Editor, The Beacon:
Trump’s tax cut cost $2.3 trillion, and the huge majority of it went to America’s wealthiest at the top (and to large corporations, where they used the money to buy back their own stocks).
Biden’s COVID relief bill (signed by the president March 11) cost $1.9 trillion (that’s $400 billion less than Trump’s gift to the rich). Yet no Republicans voted for this COVID bill because it was “too expensive.”
These are the largest beneficiaries of the Biden COVID relief plan:
• cash payouts to citizens who earned less than $75,000, and temporary extensions of unemployment coverage;
• grants and forgivable loans to small businesses;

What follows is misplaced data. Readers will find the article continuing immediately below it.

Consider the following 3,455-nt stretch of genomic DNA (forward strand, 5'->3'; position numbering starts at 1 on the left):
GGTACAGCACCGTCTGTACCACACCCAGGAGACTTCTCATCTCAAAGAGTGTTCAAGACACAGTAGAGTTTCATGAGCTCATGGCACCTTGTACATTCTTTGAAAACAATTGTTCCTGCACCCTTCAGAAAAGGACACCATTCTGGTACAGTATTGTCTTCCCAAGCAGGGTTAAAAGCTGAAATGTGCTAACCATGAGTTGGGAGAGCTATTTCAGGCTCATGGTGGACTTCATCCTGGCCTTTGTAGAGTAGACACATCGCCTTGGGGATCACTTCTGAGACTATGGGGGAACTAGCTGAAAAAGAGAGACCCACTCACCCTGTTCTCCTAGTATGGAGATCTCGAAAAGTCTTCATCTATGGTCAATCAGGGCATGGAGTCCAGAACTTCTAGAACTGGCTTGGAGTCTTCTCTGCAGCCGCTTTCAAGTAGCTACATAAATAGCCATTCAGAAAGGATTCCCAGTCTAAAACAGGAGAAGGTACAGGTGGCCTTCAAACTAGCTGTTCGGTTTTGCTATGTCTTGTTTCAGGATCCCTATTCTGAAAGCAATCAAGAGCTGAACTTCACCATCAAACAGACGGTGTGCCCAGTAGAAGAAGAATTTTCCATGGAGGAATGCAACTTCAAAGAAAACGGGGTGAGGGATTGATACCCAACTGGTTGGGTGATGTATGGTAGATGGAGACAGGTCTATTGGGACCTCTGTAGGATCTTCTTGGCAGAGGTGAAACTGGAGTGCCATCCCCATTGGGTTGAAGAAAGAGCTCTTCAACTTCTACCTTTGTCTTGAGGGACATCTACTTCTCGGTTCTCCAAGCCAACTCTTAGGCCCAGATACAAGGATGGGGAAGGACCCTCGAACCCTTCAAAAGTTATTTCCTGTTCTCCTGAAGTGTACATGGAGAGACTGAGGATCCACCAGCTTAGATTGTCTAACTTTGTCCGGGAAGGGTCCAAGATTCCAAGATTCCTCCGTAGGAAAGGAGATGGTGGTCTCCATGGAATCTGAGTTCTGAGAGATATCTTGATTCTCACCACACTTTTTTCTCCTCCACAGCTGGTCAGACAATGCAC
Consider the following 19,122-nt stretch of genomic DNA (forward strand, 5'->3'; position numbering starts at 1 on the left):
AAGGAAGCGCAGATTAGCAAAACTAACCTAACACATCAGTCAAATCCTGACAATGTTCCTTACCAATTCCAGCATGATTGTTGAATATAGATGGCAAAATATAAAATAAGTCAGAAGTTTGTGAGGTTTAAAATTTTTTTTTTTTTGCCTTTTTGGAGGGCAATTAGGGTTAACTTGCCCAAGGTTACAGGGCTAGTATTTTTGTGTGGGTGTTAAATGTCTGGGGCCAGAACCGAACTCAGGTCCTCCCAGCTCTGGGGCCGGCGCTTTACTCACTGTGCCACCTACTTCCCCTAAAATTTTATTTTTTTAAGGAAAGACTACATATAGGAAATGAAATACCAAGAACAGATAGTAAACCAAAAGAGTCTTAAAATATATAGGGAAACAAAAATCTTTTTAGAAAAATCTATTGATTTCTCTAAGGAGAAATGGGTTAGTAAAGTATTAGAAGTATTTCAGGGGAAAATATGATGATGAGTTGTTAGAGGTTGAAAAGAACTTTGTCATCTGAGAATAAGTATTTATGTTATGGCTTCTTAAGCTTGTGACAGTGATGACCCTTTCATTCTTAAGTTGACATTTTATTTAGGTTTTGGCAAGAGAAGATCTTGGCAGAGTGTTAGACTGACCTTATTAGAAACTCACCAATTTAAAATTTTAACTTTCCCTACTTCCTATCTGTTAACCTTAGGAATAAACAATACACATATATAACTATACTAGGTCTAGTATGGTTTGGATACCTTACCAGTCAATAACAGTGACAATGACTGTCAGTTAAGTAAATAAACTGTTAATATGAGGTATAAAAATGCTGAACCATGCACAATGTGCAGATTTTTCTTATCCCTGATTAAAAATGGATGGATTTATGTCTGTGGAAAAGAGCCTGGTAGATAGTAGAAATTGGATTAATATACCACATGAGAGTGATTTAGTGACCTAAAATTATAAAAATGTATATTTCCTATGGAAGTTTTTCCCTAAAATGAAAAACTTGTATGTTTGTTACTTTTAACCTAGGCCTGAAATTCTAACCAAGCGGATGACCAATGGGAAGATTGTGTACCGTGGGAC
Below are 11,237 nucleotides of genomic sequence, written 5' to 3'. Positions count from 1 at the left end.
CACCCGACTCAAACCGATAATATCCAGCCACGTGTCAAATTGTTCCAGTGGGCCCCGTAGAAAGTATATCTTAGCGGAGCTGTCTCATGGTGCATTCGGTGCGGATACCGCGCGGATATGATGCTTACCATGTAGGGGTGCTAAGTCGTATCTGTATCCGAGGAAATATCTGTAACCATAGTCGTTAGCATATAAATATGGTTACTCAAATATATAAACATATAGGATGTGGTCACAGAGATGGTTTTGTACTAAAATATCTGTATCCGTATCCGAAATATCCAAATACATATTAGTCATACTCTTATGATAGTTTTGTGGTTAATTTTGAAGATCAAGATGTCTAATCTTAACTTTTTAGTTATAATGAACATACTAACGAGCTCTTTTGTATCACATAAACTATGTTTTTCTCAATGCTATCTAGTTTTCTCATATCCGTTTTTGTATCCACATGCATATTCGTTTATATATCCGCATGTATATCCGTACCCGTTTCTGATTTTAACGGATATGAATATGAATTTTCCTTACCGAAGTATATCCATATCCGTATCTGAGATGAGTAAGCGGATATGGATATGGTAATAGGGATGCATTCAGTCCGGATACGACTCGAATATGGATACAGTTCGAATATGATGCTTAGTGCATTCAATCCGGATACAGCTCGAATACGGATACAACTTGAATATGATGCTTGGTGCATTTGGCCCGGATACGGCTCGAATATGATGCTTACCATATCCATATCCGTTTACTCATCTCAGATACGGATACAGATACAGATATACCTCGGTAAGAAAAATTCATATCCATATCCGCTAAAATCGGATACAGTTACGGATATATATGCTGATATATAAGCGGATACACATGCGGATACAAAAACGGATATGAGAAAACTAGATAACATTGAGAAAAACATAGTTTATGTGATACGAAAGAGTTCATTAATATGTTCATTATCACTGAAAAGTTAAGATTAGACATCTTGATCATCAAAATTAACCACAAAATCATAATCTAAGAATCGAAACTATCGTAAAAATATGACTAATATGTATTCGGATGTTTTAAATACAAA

• funding to community health centers and hospitals, for vaccines and treatment, including a $20 billion set-aside for veterans;
• food banks and child nutrition supplements;
• and $400 billion in grants to state and local governments to help with the costs of COVID response efforts, as well as grants to K-12 schools to cover their COVID costs.
The Biden bill also included loans to big corporations to help weather the COVID storm, particularly to help support employee wages at airlines.
But any company receiving one of these loans is prohibited from using it to buy back their own stocks during the term of the loan.
The differences between the two plans explained above — Trump and Biden — clearly sum up the respective priorities of the two political parties.
Which makes the most sense to you?